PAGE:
I’ve wanted another Ricoh GR series camera for a long time now. I bought a Gr1 a few years ago and after a couple of rolls the camera succumbed to the common shutter issue. After a £200 repair quote I abandoned the camera, putting it down to experience and bought the rather nifty Konica Big Mini for a fraction of the repair cost. The Big Mini’s a great little compact film camera for a lot less but it’s lens is 35mm rather than the Ricoh’s 28mm and it’s also a little clunky to use. Despite being burnt I’ve still desired another Ricoh for ages and over the christmas period I snagged a GR1s as an undeserved present to self. Just taking a few photos with it and I’m reminded of just how well thought out the camera is. It’s a joy to use.
The premium compact camera war
In the 90s, when film was still king, there was a premium compact camera battle between the big companies resulting in a handful of brilliant cameras. The olympus mju-ii, Yaschica T series, Contax t2, and many more are all highly sought after on eBay. All have varying levels of manual control, great glass, and are primarily fixed focus though there are exceptions. These cameras were aimed at the top end of the market and were not cheap to buy when they came out. The all round quality is one of the reasons they are still widely used. If you’re interested in buying a premium compact, there’s a good overview on Japanese Camera Hunter.
Favourite things about the Ricoh GR1s
Besides the ergonomics, ease of use, and great 28mm lens the camera holds, I’m looking forwarding to using the SNAP feature. It pre-sets the camera a fixed focal length and allows you to shoot with no af lag or anything, ideal for street photography. Shooting only a couple of rolls with this camera and it’s so nice to use, it almost wills you to take a shot. If you want to turn the flash off, there’s an easy switch on the back of the camera. Change the aperture and there’s a simple dial, no faffing. The main thing I love about this camera is that it allows you to focus on the shot rather than the camera. That is the sign of great design.
A Word of warning
A lot of premium compacts, the Ricoh included, are difficult to fix. Ricoh no longer service this camera so if it breaks your pretty much dependent on either a camera repair shop or trying to repair it yourself. The problem is things like the circuit board are not made anymore, so you’re either cannibalising other cameras or hoping that a repair shop still has the parts. if you’re thinking, why waste your money on something that will break and you can’t repair? It’s a bit of a gamble but digital cameras depreciate massively very quickly and if I can get some great photos out of the Ricoh before it dies then it’s worth it.
London is a great place to buy photography books especially some of the more obscure publications which can be a bit tricky to get hold of. I’m rather fond of browsing a good bookshop. Here’s a list of shops to visit if you’re in town.
Claire de Rouen Books, 125 Charing Cross Road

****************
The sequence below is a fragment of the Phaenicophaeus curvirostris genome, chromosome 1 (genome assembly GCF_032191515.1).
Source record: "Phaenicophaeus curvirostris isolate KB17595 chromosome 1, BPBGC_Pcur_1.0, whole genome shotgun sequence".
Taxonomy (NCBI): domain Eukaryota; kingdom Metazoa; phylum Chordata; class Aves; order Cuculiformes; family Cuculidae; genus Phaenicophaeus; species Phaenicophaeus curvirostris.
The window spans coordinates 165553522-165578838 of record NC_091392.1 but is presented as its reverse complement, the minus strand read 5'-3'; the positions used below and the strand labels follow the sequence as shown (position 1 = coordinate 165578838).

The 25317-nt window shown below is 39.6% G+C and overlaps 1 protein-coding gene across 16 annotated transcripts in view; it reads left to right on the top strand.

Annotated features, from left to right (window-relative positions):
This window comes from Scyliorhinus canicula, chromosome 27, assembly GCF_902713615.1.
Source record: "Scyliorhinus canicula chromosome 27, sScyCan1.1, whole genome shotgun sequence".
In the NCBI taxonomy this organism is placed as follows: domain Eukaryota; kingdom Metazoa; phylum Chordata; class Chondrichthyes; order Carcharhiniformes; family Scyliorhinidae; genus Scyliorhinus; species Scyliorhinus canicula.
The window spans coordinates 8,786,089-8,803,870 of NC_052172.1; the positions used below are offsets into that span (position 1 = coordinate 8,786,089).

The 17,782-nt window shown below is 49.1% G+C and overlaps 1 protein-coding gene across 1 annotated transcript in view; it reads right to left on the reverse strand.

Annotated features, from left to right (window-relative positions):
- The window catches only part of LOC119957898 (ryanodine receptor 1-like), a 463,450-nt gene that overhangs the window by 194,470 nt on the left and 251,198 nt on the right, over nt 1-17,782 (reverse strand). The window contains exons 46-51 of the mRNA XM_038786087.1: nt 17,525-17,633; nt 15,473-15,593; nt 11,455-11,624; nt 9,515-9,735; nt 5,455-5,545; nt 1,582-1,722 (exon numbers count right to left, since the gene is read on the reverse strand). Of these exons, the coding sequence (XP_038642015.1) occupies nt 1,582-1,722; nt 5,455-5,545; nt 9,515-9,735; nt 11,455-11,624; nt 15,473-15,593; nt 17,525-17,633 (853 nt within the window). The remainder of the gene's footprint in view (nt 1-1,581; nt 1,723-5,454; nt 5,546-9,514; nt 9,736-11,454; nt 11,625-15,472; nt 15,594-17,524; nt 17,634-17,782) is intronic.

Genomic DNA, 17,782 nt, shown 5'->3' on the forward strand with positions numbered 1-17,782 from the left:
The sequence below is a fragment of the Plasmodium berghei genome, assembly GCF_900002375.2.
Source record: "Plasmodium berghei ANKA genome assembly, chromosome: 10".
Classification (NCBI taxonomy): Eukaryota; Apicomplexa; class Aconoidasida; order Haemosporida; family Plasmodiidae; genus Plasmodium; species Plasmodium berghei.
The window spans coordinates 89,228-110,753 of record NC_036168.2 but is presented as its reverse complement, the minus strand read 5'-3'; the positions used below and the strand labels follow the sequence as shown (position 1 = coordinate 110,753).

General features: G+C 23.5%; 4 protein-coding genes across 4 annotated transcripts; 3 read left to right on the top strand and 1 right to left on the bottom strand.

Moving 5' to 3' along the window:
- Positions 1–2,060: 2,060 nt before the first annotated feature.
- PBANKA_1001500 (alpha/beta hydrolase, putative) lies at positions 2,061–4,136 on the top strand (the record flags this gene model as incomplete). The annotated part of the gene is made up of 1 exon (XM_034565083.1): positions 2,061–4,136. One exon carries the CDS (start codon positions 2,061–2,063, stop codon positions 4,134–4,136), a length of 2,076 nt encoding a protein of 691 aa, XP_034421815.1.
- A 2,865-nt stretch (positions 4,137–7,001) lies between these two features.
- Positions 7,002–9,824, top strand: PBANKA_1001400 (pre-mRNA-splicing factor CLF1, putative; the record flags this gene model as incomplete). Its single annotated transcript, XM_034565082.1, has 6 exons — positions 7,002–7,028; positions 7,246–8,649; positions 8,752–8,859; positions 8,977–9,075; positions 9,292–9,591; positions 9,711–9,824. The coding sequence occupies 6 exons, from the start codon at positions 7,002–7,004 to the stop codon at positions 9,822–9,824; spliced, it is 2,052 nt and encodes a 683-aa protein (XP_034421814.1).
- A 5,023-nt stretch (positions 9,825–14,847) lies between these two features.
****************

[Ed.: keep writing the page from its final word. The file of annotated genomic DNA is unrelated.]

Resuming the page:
An excellent and wide ranging selection of photography books. It has a number of rare items, quite often has signed copies and also hosts launches/signings at the store. It’s also well placed on the edge of Soho so it’s easy to get there from either Tottenham Court Road or Leicester Square. Bar Italia in Soho is a good spot, although it can get busy, for a coffee once your done looking at books.
Koenig Books, 80 Charing Cross Road
Worth popping in here as well as it’s near Claire de Rouen. It’s primarily an art bookshop but stocks photography books too. They focus more on recent releases for photography books and have an interesting range of smaller publications. They’ve often got some gems. The remainder section, downstairs, has some good books from a few of the larger publishers. They also have shops at the Whitechapel Gallery and the Serpentine Gallery.
Foyles, 107 Charing Cross Road
One of the best general bookshops in London and a bit of an institution. The photography section now has lots of smaller publications and is much more interesting. It’s also on Charing Cross so it’s worth a look.
Photographers Gallery, 16-18 Ramilles St
I quite often buy books here as it’s purely photography, they always have the latest releases and quite often they have signings and also stock signed books. There’s a wide range of books. The prices are at the retail prices rather than collector prices. As an added bonus they have excellent exhibitions and also a cafe for refueling.
Donlon Books, 75 Broadway Market
A bit off the beaten track but fortunately for me, local, so I quite often buy books from here. Donlon’s has a great selection of collectable and also recent releases. He stocks a lot of photography but also there’s loads of counter culture stuff which I love. It’s not uncommon to find a book on black metal sat next to the latest Mack release. There’s a host of cafes and bars in the area so although not central London, it’s worth a visit.
Tate Modern, Bankside
A massive bookshop and recently they now have some of the more sort after publications. It’s worth a look. I don’t really go there that often as it’s a bit of a trek to get to it but f I see an exhibition then I will always look in the shop.